NRF Impressions with Microsoft and More
by Daniel Newman | January 25, 2023

The Six Five team discusses NRF impressions with Microsoft and more.

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Patrick Moorhead: Dan, last week we talked a little bit about NRF, which is the nation’s largest retail technology trade show. Talked a little bit about what Google was doing in there, and if you want to chance that, just check YouTube or Twitter for that. But what else happened? You actually went to the event, Dan, as I experienced NRF from the comfort of my home.

Daniel Newman: Yeah. Don’t rub it in. Honestly, it was great, and that’s exactly how I want to broach this. I mentioned Microsoft, we did a huge resilient retail report for Microsoft that got launched at the event. Shelly Bransten, the corporate VP that basically runs Consumer Goods Industries, basically nominated to the board of NRF, presented our research as part of one of the keynotes at the event. So I’m very proud of that.

What we were focusing on this year was, how does retail stay strong between supply chain issues, between ecommerce and how digital is changing the buyer’s journey? Let me just tell you that, as I walked the floor of NRF, there’s two major observations.

One, it was in New York and the thing was packed. So I really do believe we’re at the end of the whole virtual and hybrid. People that are part of important events are going back and being in person at events. This was a thousand percent busier than it was a year ago. So we saw it with CES, we saw it with NRF.

On the actual vendor side, the exhibitor side, NRF is a tech show. Pat, I walk in the door at the top level of this thing, and I walk through SAP, Microsoft, Cisco, IBM, Oracle, Salesforce, and you just name it, go down the line. Adobe, every major tech company is in a booth there. So if you go to NRF, it looks like a major enterprise tech show.

The bottom line is this, that the main theme I’m seeing here is that analytics are going to take the retail industry by storm in a new way. And let me explain what I mean by that. Historically speaking, ecommerce has been the analytics-friendly consumer retail vehicle. Why, because it’s very easy to track behavior online.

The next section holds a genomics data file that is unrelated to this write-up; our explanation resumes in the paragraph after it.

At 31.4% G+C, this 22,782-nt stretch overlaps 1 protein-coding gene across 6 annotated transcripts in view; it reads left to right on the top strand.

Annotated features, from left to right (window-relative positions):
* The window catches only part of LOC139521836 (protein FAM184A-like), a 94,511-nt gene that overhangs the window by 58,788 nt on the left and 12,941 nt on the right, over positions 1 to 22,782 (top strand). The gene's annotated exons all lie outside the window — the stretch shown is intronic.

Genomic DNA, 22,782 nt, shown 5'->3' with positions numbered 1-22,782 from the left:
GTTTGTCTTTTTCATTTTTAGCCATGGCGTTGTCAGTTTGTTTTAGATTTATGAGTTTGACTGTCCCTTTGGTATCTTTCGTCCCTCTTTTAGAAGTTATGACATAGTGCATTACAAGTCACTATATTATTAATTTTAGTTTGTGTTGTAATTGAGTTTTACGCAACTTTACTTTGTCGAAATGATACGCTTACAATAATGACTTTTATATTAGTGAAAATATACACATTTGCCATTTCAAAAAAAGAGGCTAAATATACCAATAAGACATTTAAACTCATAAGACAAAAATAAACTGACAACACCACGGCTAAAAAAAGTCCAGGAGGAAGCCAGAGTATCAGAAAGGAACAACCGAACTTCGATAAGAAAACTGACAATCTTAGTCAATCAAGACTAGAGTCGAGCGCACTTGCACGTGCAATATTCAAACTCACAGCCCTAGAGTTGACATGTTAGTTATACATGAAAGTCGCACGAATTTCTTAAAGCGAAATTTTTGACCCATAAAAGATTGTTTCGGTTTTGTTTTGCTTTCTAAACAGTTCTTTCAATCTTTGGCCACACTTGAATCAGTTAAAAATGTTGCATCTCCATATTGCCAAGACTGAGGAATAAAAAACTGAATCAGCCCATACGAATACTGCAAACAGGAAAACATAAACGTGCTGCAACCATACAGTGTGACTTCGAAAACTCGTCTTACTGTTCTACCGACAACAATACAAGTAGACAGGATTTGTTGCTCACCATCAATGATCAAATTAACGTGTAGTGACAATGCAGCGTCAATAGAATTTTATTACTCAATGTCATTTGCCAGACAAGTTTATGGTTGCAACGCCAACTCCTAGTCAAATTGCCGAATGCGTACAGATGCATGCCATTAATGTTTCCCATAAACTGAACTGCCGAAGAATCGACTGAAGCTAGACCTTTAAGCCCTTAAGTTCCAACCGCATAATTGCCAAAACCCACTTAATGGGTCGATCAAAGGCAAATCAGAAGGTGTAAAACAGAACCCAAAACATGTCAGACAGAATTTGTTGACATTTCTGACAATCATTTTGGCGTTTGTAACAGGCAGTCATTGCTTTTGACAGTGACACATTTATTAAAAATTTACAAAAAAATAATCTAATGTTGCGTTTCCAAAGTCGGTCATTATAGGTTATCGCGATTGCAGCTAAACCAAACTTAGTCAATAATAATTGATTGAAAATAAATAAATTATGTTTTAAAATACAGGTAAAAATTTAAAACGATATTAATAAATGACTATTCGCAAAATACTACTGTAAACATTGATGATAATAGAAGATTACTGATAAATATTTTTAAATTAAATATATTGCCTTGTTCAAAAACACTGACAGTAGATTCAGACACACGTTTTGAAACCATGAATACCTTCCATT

Retail’s been a lot harder. Ecommerce was supposed to eliminate retail. Eventually we were never going to go to a store again, Pat. We were just going to spend all our days on our couches ordering stuff from Amazon. Based on Amazon’s growth, some of that is true. But I think when you buy things, whether it’s a new Moncler sweater, or it’s a vehicle, or you want to go shopping for your home, or your recreation, you want to buy a new bicycle, I actually think retail is great.

And by the way, simple things too, like grocery shopping. I don’t know about you, I did a lot of that curbside stuff during the pandemic, but I don’t really like getting the defunct produce, and the most likely to expire bread. When they come and bring the groceries out to you, you always get the worst stuff. I like going in and picking my avocados.

So the bottom line is, people like retailers, but for retailers to grow in a meaningful way, they have to get better analytics. What Microsoft and Salesforce and Oracles and a lot of these companies are showing are these very industry-rich cloud capabilities, plus these next-generation, frictionless, analytics-driven sales experiences, can use things, things like AI, sensors, IOT, camera technology.

We’ve all heard about Amazon and their just-walk-out technology. Well that’s going to go to scale pretty soon. Microsoft has showed some displays of this in their booth, the ability to walk in, using low-end cameras and sensors, to be able to have people do that whole just-walk-out technology. So now, rather than just being proprietary to the Amazon stores, every major grocer chain is going to be able to start looking at stores.

They showed one example in Poland of a store, they’re opening thousands of these small retail shops where people can walk in with their ID, or a credit card, fill up their baskets, and walk out. These stores require one human to manage five stores. And if you see in the future, with the camera technology now, they’re able to look at where we’re looking on the shelf, to be able to determine the positioning, how to sell to Frito Lay, how much Frito Lay pays to have something at eye level versus a lower level. We’re starting to be able to get that rich analytic subset of data that we’ve been able to get from ecommerce for a long time, bringing omnichannel experiences much closer.

This is what big tech is really doing to drive the future of retail. And this whole resilient retail is going to come down to using better technology, which is what our study found, and it’s going to be all about having better visibility into the supply chains of the future, which is going to be driven all by technology.

I could talk a lot more, but it was a really great event, had I think 20-something meetings in 12 hours. Just awesome. And so many of our clients were there, so many of the tech gins. It’s great to see technology helping to revive the retail industry.


About the Author

Daniel Newman is the Principal Analyst of Futurum Research and the CEO of Broadsuite Media Group. Living his life at the intersection of people and technology, Daniel works with the world’s largest technology brands exploring Digital Transformation and how it is influencing the enterprise. Read Full Bio